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Safruitjournal Safj Cri Penicillium
October / November 2021

Fungal degradation of wooden pallets in citrus export

SA Fruit Journal: October / November 2021

Not only do fungi wreak havoc with fruit quality and shelf life, they also eat away at the wooden pallets on which cartons of fruit are transported. A recent study has uncovered several solutions. By Dr Wilma du Plooy, CRI (PHI-08)

What hides in the woodwork?

Every day, between 1.9 and two billion pallet bases are used for various purposes around the world, including the transportation of fresh fruit. In 2020, South African fresh fruit exports used about 3.5 million pallet bases, with citrus exports accounting for about two million. The rest was used to deliver pome and stone fruit, and table grapes to international consumers.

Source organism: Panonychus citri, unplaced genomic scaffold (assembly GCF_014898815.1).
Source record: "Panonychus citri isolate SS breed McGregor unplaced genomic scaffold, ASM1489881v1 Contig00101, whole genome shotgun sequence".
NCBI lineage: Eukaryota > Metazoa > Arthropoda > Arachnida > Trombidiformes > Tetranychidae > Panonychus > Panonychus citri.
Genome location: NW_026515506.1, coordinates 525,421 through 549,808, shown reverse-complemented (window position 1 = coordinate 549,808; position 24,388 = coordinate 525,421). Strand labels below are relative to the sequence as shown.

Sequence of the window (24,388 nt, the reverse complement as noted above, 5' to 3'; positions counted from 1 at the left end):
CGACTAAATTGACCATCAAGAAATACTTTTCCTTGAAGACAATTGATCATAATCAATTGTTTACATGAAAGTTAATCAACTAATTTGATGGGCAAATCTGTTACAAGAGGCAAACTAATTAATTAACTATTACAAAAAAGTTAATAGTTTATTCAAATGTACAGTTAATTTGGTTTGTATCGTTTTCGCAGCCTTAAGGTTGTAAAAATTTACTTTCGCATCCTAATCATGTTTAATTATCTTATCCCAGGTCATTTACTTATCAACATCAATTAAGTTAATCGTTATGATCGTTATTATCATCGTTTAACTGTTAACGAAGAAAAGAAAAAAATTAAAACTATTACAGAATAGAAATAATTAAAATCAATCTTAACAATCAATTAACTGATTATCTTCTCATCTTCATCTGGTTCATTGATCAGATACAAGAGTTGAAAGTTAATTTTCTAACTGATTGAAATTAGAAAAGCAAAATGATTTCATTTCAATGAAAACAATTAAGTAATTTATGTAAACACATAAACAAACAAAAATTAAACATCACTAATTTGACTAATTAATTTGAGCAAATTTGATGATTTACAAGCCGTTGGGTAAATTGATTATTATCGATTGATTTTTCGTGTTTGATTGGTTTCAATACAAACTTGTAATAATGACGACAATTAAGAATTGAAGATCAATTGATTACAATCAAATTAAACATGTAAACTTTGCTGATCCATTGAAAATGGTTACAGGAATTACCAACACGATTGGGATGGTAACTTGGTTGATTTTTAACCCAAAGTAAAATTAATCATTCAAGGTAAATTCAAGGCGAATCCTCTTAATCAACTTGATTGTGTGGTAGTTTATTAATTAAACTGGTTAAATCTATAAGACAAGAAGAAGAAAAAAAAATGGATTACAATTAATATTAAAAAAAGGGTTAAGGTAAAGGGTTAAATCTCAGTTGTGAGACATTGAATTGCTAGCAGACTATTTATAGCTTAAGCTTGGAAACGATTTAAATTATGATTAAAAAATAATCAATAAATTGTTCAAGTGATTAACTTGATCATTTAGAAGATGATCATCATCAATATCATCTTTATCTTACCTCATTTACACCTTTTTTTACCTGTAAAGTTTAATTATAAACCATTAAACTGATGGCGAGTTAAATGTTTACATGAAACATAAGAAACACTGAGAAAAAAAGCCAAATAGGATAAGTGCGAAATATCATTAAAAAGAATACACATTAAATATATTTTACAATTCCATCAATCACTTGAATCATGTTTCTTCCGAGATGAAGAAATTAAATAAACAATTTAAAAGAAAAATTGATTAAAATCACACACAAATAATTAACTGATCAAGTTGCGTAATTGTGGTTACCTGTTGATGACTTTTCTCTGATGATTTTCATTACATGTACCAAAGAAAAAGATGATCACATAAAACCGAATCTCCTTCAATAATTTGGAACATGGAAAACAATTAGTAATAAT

Pallet bases are mostly made of pine and are susceptible to degradation. The situation is particularly worrisome in terms of SA’s distant export markets, such as the Far East and Canada. About 21% of export citrus finds its way to markets in these far-off regions. Given the long periods that fruit spends in transit, there is enough time for fungal contamination to develop on the pine slats and corner blocks of pallet bases. In severe cases, incidental fungal growth develops on the cartons at the bottom of the stacks. This soils the packaging and weakens both the wood and cardboard structure. Apart from unacceptable aesthetics, this incidence poses a phytosanitary risk.

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